|mark211||Codes of Honour?||2016-09-01 06:54:49|
|mark211||Apologies, first of all, for the disruption in regular service - for those unaware, new discussions are usually posted up every week on a Sunday, however due to unforeseen circumstances, two weeks have been missed and today is a Thursday - normal service will hopefully resume from next week. ||2016-09-01 06:57:06|
|mark211||So with all that out of the way ... CODES OF HONOUR||2016-09-01 06:58:21|
|mark211||What are they? There's the Chivalric Code of the Medieval knights of Europe, there is, famously, Bushido - the Samurai's way of the warrior, and moving on to fiction, there is, for instance, the Night's Watch, who stand at Castle Black on the walls between the North of Westeros and the other North that lies beyond the wall. ||2016-09-01 07:00:39|
|mark211||But what other codes of honour are there that appear in SFF Fiction and why do they make for such compelling stories? Lancelot's love for Guinevere means not only the betrayal of his King, but also of his own code of honour. So, what do we think?||2016-09-01 07:03:41|
|Ironspider||I guess my obvious suggestion are the Valour stories by Tanya Huff, which rely heavily on the (sometimes overused) concept of an all-encompassing military code. I've not read much military sci-fi, so don't know if this is ubiquitous throughout the sub-genre, or is just peculiar to Huff's series. What makes Huff's particular stories interesting for me is that Torin Kerr is often aware that her behaviour is being dictated by her need to adhere to her code of conduct, even when she realises that there might be a better or easier way to proceed. It's the double-edge concept of following a code that interests me more than the idea of a code of honour itself.||2016-09-01 23:20:23|
|mark211||"It's the double-edge concept of following a code that interests me more than the idea of a code of honour itself." I think you've absolutely hit the nail on the head there - the beauty of strict moral/chivalric codes is that they continually present the protagonists with dilemmas as no code can possibly foresee all the circumstances it may be applied to - Jaime Lannister is a good example of this: forever scorned as the 'King slayer' despite the fact that he must have saved hundreds or even thousands of lives by killing the mad king he was sworn to protect. Conversely, I find something curiously admirable about characters such as Stannis Baratheon or 'Rorschach' from Watchmen - characters who rigidly hold to certain values no matter what the circumstances.||2016-09-06 08:36:50|
|Ironspider||Mark211 - so far I've only read the first book in the game of Thrones series (not see the TV version), so the characters (those that survived) are still progressing - motivations are still a tad sketchy for some. Yes, I'd agree about Rorschach - there are some instances where characters may seem limited by the values they live by or defend, but that's one of the facets that helps define the character. You could use an implied code as shorthand so that the reader has a vague idea what to expect - I'd nod toward Tanya Huff again at this point - soldiers who don't leave fallen comrades behind; never surrender even in the face of seemingly insurmountable odds. Used sparingly and in the right context this shorthand can be useful; layered on with a shovel and constantly re-iterated can be a sign of bad writing. The conditions of a code should be touched upon or implied when necessary, just to help reinforce the actions of the hero(es). Even before his showdown with Doc Manhattan, an astute reader would know that Rorschach wouldn't countenance a cover-up. His code required justice to be done and letting Ozymandias' plan succeed wouldn't be justice for all those who had died.||2016-09-07 23:33:14|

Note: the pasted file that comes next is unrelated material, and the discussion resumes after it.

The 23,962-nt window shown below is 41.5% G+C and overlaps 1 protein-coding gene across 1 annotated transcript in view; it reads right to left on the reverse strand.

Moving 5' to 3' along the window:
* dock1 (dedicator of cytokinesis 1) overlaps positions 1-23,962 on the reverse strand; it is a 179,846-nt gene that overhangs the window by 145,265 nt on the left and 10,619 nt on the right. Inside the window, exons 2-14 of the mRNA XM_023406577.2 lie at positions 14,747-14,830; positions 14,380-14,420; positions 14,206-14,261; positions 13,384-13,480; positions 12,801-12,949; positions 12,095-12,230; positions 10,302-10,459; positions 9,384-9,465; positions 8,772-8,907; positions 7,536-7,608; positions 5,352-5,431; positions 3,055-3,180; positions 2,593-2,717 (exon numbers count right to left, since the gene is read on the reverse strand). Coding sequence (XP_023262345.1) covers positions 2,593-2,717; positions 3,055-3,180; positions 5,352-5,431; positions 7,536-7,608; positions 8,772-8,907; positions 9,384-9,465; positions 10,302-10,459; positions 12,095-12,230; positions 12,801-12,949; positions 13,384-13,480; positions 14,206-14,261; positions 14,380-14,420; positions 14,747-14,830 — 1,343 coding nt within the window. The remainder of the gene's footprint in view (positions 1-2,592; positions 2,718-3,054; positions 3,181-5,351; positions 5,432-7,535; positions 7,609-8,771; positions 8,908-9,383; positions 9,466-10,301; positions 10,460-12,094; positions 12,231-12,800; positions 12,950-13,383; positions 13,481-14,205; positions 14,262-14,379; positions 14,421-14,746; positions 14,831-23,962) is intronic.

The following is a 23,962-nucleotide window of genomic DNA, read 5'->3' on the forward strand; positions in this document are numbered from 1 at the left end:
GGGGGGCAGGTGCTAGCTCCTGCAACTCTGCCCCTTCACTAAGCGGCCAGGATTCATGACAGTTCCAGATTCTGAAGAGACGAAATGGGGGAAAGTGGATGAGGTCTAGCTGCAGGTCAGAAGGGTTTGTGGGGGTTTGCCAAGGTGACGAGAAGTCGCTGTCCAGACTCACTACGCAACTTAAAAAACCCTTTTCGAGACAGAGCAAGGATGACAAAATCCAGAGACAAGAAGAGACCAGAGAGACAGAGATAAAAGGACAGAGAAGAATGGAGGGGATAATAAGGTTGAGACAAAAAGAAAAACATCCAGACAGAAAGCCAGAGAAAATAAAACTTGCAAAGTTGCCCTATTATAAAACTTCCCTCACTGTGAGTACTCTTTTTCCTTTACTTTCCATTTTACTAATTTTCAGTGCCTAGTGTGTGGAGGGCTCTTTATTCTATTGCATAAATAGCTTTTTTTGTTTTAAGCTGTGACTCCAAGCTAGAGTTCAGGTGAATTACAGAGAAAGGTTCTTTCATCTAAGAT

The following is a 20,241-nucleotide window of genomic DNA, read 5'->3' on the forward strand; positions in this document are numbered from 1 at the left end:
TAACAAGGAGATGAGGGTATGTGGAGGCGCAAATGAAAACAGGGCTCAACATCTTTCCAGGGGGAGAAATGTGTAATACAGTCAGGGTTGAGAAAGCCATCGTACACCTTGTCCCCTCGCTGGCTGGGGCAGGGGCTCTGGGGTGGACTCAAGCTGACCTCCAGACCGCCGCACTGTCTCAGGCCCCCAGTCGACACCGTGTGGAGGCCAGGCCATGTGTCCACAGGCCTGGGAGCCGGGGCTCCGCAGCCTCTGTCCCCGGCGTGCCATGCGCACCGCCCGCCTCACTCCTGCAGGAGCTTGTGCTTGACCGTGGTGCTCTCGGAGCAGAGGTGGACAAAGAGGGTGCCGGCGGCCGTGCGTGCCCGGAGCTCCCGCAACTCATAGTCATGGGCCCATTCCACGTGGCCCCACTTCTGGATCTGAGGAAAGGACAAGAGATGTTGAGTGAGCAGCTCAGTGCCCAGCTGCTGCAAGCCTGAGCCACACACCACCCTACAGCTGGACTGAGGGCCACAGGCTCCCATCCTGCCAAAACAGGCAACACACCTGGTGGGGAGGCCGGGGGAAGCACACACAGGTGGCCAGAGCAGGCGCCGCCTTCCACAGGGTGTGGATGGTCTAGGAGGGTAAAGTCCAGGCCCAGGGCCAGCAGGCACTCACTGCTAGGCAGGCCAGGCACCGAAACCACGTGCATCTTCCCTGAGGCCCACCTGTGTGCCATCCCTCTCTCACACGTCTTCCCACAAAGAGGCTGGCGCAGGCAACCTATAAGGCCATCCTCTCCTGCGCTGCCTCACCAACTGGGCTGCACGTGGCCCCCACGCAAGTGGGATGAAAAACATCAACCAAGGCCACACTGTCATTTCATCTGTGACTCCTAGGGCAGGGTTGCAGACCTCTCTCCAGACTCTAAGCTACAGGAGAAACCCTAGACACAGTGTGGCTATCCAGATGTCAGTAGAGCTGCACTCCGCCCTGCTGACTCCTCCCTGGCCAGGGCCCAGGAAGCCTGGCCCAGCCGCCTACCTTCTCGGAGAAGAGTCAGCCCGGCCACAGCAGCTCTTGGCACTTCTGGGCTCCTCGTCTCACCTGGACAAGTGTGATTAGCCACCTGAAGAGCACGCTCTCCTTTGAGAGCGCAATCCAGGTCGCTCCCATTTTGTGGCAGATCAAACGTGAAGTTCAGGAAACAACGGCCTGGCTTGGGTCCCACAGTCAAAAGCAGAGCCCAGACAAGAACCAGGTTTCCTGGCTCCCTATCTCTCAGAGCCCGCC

|micheledutcher||I hate to break in like this BUT I will be in Baltimore on October 11th for a writer's and editors meeting and would love to see anyone available. Sergio Palumbo will also be there, as he is flying in from Italy.
We will be having drinks and then going to dinner so it will be a social evening along with a magazine discussion.
If you can come along email me at firstname.lastname@example.org
I can give you specifics when you email me. You can also message me here at Quantum Muse. Thanks, Michele Dutcher
|mark211||@Ironspider - I've watched up to Season 5 of the TV version of Game of Thrones, but I didn't start watching until I'd read all the existing novels in the A Song of Ice and Fire series. The first one that you've also read didn't set the world alight for me, though I did enjoy it enough to move onto the next book after which I felt the series improved immeasurably. I enjoy the TV series well enough, but for me the books are way better - Brienne of Tarth is a fascinating character and ... well, I won't give it away, but the structure of the book series is genuinely compelling. I'm sorely disappointed that the TV series has taken him away from actually getting around to finish the damn thing. ||2016-09-09 02:09:20|
|mark211||@Ironspider - I'm afraid I don't know Tanya Huff so I can't comment on that one. You're right of course that if a chivalric code of some kind is used as a substitute for having to write complex characters then yes, it's simply tedious. But as to some extent everyone lives by some kind of philosophical understanding of the world (consciously or otherwise), it can be interesting to see how some characters cope with that philosophy once it has been explicitly articulated. ||2016-09-09 02:12:51|
|mark211||@ Michele - Do please break in - ANYONE FREE TO TO BE IN BALTIMORE ON OCTOBER 11 DO CONTACT MICHELE - I'm afraid I won't make it then but have a great time.||2016-09-09 02:14:26|